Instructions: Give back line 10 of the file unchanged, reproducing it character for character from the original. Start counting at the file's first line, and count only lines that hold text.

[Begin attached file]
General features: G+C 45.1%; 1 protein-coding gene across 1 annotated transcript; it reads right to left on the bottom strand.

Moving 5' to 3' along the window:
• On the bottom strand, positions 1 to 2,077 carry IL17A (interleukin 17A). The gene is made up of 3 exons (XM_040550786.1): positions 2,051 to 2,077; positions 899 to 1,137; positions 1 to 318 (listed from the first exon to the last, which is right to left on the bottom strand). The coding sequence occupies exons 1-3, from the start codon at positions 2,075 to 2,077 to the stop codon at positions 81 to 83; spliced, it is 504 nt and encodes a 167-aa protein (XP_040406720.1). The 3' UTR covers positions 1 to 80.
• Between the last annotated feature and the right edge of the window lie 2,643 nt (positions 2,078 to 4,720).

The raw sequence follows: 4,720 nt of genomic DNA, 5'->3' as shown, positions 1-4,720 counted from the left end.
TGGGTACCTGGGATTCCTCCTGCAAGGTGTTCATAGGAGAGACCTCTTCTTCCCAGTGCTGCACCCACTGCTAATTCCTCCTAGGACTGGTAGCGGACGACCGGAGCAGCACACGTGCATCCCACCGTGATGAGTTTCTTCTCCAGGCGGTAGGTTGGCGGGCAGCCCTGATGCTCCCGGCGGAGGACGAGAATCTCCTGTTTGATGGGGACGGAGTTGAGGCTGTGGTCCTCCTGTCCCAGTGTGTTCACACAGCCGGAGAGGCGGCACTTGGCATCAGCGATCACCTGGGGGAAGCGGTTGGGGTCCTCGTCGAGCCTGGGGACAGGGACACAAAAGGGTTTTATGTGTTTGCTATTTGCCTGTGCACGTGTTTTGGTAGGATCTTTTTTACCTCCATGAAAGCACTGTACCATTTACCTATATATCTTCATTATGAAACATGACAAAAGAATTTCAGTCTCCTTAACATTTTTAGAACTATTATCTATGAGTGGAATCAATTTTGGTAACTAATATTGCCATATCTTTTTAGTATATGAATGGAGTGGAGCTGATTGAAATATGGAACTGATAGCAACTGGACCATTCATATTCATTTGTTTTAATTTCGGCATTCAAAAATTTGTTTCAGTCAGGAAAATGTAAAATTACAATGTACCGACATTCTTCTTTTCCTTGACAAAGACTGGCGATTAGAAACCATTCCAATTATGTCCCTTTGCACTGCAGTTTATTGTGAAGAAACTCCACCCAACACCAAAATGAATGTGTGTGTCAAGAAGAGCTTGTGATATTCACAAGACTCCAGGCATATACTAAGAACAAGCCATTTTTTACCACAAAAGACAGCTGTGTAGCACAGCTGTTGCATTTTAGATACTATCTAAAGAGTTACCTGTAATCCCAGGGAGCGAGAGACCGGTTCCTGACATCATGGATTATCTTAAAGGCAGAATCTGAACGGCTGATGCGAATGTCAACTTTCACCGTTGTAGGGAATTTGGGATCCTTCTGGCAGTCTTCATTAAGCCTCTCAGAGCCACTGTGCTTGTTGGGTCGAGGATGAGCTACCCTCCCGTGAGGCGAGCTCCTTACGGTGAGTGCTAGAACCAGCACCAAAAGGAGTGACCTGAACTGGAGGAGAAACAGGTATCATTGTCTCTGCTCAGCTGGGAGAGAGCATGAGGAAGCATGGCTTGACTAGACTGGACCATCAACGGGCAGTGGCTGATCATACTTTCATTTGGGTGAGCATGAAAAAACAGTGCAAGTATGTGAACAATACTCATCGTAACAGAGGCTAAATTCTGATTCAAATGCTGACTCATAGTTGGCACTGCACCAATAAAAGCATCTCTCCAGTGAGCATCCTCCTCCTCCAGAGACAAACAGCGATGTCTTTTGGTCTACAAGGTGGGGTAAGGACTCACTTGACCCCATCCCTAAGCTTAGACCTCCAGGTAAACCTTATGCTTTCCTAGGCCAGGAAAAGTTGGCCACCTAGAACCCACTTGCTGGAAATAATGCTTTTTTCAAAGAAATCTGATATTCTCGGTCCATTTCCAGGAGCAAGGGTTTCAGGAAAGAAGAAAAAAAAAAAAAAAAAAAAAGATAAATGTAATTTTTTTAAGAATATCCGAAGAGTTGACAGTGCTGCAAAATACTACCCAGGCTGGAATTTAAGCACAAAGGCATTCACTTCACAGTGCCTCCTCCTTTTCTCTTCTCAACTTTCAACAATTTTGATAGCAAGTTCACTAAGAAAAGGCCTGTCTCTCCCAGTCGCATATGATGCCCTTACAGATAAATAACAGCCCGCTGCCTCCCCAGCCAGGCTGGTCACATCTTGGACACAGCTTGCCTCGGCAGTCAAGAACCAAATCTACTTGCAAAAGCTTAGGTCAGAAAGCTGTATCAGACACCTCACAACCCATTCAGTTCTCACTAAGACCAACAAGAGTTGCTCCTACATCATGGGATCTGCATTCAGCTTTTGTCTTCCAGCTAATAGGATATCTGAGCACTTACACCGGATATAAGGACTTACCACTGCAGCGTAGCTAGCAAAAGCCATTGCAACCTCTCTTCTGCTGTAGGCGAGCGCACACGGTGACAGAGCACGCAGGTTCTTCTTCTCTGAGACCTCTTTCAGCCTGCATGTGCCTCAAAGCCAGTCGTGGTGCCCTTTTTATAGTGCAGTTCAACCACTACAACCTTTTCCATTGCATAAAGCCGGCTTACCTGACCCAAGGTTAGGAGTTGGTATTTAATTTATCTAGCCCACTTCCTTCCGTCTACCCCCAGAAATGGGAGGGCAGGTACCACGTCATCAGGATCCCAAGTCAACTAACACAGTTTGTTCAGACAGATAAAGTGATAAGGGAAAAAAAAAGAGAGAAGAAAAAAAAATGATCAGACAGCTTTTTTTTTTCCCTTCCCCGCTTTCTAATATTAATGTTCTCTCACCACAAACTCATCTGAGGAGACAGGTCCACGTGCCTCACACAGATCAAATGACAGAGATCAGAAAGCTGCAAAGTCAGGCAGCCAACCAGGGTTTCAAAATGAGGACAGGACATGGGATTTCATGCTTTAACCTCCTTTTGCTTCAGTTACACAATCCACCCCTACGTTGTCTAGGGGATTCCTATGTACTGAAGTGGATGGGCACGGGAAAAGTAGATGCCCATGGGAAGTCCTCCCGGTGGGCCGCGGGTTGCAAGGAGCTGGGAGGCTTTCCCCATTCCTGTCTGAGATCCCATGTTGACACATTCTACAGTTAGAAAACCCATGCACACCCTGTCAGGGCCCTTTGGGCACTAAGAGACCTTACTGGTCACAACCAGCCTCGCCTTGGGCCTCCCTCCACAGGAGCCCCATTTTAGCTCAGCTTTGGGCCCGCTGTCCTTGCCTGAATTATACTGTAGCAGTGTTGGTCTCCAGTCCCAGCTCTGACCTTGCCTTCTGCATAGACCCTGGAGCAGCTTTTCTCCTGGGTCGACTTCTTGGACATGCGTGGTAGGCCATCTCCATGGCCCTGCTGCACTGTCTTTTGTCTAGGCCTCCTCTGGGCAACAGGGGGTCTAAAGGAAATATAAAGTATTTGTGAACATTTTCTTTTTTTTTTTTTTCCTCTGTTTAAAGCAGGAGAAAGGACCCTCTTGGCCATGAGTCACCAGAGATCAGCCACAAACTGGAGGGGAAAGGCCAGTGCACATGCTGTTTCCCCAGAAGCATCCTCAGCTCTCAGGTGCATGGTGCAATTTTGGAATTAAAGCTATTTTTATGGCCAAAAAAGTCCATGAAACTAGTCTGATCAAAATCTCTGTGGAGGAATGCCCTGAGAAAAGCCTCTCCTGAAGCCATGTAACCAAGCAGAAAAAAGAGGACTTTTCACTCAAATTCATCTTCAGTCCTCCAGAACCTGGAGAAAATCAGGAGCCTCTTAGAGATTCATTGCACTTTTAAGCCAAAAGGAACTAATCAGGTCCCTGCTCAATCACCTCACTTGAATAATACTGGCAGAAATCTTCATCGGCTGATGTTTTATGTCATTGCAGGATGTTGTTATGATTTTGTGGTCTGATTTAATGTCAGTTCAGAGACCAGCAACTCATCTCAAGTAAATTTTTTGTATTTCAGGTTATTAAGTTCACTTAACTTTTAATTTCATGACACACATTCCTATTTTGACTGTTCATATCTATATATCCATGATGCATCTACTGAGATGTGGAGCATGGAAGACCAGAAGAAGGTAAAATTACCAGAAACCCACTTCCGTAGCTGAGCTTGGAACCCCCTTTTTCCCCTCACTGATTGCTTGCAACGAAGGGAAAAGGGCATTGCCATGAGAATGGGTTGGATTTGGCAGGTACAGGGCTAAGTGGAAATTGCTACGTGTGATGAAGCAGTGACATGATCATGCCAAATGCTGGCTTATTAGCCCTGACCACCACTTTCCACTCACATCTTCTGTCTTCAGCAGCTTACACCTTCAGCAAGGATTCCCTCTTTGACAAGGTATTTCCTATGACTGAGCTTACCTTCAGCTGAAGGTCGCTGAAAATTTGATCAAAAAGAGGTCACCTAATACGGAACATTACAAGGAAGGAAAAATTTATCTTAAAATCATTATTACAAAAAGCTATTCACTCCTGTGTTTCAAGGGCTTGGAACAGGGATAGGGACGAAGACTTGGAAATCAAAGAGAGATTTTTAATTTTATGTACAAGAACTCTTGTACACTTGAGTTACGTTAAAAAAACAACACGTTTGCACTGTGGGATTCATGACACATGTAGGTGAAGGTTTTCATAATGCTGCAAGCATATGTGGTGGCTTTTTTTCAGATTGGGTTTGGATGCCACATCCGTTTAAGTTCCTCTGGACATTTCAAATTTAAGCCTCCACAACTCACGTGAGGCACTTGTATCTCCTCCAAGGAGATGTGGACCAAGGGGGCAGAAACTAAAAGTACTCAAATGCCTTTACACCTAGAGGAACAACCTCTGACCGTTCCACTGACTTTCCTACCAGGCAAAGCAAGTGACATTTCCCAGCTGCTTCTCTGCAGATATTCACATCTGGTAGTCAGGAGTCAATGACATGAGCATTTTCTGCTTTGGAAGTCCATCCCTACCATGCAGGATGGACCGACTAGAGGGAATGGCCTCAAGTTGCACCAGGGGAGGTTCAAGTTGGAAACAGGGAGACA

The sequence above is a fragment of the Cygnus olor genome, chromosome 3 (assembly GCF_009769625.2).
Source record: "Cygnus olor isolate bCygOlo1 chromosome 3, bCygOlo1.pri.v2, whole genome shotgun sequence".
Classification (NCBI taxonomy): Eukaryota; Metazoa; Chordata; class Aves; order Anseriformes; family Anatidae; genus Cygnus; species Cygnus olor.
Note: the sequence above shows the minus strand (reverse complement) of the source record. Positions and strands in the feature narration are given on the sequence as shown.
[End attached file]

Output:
Note: the sequence above shows the minus strand (reverse complement) of the source record. Positions and strands in the feature narration are given on the sequence as shown.